Academic journal article China Perspectives

Hong Kong after the Umbrella Movement: An Uncertain Future for "One Country Two Systems"

Academic journal article China Perspectives

Hong Kong after the Umbrella Movement: An Uncertain Future for "One Country Two Systems"

Article excerpt

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An uncertain future for "One Country Two Systems"

Before police in riot gear fired rounds of tear gas at unarmed protesters on September 28, few could have expected that the siege of the government headquarters would turn the scripted Occupy Central (zhanling zhonghuan...) into Hong Kong's biggest and most unprecedented pro-democracy movement amidst its electoral reforms.(1) In the next twoand-a-half months, protesters of what became the Umbrella Movement (yusan yundong????)(2)would occupy major roads in the city's busiest districts, set up tents, stock up supplies, and protect their territories with makeshift barricades, sometimes with human chains, to stop police incursion and opposing groups. Across the encampments, they would press on for a focused goal - "genuine universal suffrage" (zhen puxuan???) for election of their Chief Executive, the city's top leader - until police officers cleared the last occupied site on December 15. This article assesses the implications of the Umbrella Movement as it drew to a close. It explains how the movement morphed from the Occupy Central movement, and reviews the controversy raised over the city's rule of law and constitutional relations with mainland China. Despite having amplified democracy supporters' yearnings for universal suffrage, the movement, in which no compromise was offered by Beijing and the Hong Kong government, will likely deepen social cleavages and send the city toward an uncertain future.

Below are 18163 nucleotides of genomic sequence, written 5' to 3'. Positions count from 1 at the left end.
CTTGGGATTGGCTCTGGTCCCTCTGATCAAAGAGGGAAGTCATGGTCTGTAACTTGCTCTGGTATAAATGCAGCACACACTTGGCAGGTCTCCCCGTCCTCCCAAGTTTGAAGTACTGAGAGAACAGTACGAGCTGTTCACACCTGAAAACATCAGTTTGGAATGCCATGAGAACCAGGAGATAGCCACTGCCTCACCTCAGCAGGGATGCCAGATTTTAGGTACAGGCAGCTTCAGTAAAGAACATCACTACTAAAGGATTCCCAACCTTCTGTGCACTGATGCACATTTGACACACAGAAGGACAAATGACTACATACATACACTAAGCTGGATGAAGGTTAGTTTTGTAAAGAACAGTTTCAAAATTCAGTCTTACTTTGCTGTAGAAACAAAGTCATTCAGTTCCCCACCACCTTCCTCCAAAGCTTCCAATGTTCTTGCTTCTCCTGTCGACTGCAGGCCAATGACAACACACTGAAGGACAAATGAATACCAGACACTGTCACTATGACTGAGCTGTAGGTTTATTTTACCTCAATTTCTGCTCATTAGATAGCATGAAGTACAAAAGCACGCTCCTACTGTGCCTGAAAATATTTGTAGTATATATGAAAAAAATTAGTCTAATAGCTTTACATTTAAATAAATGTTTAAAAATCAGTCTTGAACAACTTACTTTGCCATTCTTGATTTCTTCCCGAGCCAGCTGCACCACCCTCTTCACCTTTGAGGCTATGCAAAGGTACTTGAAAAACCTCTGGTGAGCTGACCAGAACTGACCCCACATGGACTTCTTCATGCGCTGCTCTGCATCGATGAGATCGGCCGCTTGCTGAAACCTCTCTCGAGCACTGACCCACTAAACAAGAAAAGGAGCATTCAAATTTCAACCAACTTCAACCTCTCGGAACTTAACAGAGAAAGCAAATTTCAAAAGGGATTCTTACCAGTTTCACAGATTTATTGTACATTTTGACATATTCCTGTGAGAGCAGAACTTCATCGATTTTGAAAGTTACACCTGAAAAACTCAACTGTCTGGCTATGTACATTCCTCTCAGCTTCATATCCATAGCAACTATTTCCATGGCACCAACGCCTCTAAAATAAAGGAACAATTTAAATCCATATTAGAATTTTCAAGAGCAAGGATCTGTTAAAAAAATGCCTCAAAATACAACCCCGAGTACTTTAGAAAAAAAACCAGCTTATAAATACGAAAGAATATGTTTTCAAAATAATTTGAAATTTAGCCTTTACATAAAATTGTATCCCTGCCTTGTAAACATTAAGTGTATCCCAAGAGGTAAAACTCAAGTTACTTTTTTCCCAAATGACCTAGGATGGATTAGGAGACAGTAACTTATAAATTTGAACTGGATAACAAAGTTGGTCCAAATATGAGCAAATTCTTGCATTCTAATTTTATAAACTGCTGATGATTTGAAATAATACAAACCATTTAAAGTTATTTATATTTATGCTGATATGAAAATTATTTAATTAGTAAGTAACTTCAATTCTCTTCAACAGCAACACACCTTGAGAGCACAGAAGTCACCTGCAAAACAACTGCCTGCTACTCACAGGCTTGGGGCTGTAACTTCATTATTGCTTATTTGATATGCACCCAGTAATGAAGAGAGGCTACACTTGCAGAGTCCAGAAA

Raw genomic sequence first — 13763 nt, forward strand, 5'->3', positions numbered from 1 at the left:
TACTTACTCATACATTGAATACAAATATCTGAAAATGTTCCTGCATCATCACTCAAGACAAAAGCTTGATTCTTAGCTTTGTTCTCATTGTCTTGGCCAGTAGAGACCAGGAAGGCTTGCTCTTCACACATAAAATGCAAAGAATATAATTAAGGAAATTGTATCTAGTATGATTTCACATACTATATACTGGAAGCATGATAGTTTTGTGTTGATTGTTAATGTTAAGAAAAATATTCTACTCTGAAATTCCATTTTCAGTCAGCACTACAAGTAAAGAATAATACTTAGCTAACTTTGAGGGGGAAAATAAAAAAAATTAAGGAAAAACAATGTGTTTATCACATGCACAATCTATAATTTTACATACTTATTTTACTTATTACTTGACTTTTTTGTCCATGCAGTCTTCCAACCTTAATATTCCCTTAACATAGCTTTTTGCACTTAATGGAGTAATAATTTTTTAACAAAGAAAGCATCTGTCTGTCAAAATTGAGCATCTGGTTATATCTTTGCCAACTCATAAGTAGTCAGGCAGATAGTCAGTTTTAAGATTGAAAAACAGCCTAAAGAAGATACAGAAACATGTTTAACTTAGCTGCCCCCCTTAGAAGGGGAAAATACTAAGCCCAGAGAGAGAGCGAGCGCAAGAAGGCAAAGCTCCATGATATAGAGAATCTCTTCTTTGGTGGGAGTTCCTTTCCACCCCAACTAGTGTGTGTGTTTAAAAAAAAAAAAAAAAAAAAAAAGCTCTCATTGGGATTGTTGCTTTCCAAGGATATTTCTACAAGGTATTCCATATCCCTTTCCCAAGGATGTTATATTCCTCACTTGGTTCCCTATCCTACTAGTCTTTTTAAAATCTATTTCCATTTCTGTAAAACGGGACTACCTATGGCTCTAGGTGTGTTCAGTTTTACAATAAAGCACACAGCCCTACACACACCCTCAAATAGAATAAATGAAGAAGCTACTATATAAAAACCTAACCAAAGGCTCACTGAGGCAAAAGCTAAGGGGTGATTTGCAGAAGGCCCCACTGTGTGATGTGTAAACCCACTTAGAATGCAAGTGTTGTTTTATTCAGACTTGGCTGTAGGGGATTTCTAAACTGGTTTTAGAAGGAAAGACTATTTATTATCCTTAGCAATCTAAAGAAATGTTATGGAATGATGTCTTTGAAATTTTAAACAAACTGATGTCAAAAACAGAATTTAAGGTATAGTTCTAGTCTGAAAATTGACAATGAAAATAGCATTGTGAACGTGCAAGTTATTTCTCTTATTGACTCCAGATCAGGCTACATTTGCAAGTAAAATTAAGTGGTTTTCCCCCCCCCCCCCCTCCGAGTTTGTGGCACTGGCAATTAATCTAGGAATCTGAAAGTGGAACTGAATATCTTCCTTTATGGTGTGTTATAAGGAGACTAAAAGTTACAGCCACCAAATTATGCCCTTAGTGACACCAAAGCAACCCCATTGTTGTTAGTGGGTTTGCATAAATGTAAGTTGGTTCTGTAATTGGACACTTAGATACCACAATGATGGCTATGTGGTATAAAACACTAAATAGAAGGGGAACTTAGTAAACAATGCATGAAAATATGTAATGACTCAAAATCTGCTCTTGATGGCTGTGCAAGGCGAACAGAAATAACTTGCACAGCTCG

From Occupy Central to the Umbrella Movement

The Umbrella Movement was set against a protracted debate over the electoral reform of the city's Chief Executive election. According to the National People's Congress ruling in 2007, Hong Kong may finally introduce universal suffrage for the election of the fifth Chief Executive in 2017 - after it was twice denied by Beijing for its 2007 and 2012 elections.(3) If universal suffrage is implemented in 2017, Chief Executive candidates would be elected by a popular vote instead of being selected by an election committee - but they must be selected by a nominating committee to ensure that the elected leader would not oppose the central government and that he/she would "love the country and love Hong Kong" (aiguo aigang ????), a requirement set out by numerous Chinese officials. In addition, Hong Kong's Basic Law requires this nominating committee to be "broadly representative" and to operate "in accordance with democratic procedures," but it does not clearly outline the composition of the committee or the nomination procedure.(4)

The nomination process soon became the focal point of contention. Across the pro-democracy camp, there were widespread concerns that the nomination process will act as a safety valve to screen out candidates regarded unfavourably by Beijing. Fearing that the election might turn out to be "fake universal suffrage" (jia puxuan???), democracy supporters argued that they have not only the right to be elected but also the right to be nominated, and thus they deserve a more democratic and inclusive nomination process. (5) Many insisted on the introduction of civic nomination (gongmin timing ????), a mechanism that would allow the public to bypass the nominating committee and directly nominate Chief Executive candidates, but which has been rejected by the government as a contravention of the Basic Law. (6) Some would accept a more democraticallyformed nominating committee, as long as there was reform on its composition and/or a reasonably lower nomination threshold.

The idea of Occupy Central was floated amidst the debate. In early 2013, law professor Benny TaiYiu-ting sketched the early vision of Occupy Central in a series of newspaper articles and interviews.(7)Tai proposed a large-scale civil disobedience (gongmin kangming????) movement in which participants would block traffic to petition for universal suffrage in the CE election that would comply with "international standards. …

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